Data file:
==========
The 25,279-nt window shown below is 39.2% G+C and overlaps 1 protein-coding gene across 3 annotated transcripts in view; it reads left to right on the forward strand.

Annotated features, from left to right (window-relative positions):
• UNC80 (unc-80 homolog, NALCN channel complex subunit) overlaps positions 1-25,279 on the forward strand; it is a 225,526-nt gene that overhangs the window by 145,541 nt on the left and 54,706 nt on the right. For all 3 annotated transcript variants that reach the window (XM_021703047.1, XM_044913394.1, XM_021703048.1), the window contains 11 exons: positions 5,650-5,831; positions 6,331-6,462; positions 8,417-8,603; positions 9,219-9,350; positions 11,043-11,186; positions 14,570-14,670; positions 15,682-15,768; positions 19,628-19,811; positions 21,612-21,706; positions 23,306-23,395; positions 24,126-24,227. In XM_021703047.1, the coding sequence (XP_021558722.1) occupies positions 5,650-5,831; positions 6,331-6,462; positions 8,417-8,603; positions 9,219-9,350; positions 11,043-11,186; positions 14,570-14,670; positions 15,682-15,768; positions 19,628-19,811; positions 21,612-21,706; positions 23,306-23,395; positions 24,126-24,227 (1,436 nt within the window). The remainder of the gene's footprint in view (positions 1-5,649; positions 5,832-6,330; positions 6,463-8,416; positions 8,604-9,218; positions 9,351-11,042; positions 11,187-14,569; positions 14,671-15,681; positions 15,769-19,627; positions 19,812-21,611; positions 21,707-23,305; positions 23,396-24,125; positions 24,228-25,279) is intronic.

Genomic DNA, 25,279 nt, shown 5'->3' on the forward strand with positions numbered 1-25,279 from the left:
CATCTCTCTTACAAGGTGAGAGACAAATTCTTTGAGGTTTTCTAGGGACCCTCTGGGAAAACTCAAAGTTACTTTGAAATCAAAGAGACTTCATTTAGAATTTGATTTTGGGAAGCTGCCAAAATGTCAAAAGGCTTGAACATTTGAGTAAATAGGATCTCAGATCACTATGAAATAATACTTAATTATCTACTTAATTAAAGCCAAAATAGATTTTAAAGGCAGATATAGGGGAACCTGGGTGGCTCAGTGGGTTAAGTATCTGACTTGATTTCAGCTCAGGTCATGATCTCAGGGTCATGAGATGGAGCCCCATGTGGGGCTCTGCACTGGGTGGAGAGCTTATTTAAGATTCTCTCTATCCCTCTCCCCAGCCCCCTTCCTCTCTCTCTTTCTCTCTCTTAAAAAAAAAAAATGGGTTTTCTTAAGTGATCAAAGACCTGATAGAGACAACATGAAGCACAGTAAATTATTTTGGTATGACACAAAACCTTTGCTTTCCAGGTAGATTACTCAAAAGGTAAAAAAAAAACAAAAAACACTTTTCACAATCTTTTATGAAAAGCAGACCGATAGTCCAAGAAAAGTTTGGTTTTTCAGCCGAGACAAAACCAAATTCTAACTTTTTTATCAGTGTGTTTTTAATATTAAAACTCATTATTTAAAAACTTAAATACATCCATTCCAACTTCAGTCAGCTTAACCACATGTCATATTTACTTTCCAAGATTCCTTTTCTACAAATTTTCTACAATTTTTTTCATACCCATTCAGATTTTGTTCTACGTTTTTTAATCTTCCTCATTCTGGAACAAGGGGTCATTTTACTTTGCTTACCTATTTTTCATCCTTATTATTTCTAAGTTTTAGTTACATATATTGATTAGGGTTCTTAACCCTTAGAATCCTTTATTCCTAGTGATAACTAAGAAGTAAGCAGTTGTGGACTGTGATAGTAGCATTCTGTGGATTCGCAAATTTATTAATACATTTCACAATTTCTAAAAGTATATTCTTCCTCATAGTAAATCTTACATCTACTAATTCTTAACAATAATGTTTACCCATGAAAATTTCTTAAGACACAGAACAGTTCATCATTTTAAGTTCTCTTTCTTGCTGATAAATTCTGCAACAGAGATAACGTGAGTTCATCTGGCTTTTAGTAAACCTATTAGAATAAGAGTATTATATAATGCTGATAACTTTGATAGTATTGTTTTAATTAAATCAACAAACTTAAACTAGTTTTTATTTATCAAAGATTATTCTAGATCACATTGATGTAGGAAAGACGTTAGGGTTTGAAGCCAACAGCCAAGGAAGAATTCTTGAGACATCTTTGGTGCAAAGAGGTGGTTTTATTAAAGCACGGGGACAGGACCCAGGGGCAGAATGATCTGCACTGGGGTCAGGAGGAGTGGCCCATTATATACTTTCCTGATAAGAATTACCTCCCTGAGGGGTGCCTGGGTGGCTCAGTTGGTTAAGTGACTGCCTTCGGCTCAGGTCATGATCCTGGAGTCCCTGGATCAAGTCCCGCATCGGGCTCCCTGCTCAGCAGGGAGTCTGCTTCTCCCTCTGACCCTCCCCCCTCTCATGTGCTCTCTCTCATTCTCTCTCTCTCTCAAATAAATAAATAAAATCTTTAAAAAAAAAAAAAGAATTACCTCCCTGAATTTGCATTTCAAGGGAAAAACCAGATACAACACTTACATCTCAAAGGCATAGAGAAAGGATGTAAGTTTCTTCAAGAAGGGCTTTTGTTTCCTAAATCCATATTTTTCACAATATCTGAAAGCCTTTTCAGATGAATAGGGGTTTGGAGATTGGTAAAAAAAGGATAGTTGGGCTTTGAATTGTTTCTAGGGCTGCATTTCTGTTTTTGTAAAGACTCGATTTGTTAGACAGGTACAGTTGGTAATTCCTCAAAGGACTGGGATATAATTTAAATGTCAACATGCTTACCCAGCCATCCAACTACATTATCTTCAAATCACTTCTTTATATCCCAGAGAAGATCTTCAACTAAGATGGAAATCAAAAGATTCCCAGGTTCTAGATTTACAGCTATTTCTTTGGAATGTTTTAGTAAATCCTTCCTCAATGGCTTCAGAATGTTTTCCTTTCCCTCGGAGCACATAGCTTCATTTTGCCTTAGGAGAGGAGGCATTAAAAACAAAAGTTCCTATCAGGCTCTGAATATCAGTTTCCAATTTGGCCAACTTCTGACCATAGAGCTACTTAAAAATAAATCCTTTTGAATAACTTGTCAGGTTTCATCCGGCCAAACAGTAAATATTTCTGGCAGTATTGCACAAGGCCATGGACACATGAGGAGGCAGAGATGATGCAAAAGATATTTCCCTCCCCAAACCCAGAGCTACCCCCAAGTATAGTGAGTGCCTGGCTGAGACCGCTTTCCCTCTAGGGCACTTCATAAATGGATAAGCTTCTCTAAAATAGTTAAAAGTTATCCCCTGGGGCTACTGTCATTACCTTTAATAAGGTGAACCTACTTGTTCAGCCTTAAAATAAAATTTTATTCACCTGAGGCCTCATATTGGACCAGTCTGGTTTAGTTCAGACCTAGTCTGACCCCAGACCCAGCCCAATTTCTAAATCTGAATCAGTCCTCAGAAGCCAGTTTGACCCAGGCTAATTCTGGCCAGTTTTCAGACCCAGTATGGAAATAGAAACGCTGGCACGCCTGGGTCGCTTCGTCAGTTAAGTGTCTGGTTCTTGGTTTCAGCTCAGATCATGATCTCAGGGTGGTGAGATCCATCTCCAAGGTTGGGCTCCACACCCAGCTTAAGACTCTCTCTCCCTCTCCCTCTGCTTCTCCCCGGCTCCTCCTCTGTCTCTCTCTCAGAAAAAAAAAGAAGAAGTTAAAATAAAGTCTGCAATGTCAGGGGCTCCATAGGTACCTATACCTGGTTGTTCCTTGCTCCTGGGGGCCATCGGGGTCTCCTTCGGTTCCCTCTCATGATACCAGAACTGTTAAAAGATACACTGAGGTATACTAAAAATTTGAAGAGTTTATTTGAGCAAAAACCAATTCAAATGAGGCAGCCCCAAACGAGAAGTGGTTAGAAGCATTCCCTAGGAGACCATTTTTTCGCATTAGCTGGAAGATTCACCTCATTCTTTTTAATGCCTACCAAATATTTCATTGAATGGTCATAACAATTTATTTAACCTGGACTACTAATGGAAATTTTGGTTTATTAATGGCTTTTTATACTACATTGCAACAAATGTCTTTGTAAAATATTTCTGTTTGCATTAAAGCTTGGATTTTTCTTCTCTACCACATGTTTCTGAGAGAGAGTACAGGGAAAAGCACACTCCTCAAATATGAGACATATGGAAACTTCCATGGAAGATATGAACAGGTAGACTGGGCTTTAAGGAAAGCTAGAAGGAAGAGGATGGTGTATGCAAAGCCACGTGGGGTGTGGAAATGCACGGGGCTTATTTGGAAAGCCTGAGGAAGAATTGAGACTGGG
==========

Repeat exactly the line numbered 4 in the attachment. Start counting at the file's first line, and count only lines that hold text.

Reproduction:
Genomic DNA, 25,279 nt, shown 5'->3' on the forward strand with positions numbered 1-25,279 from the left: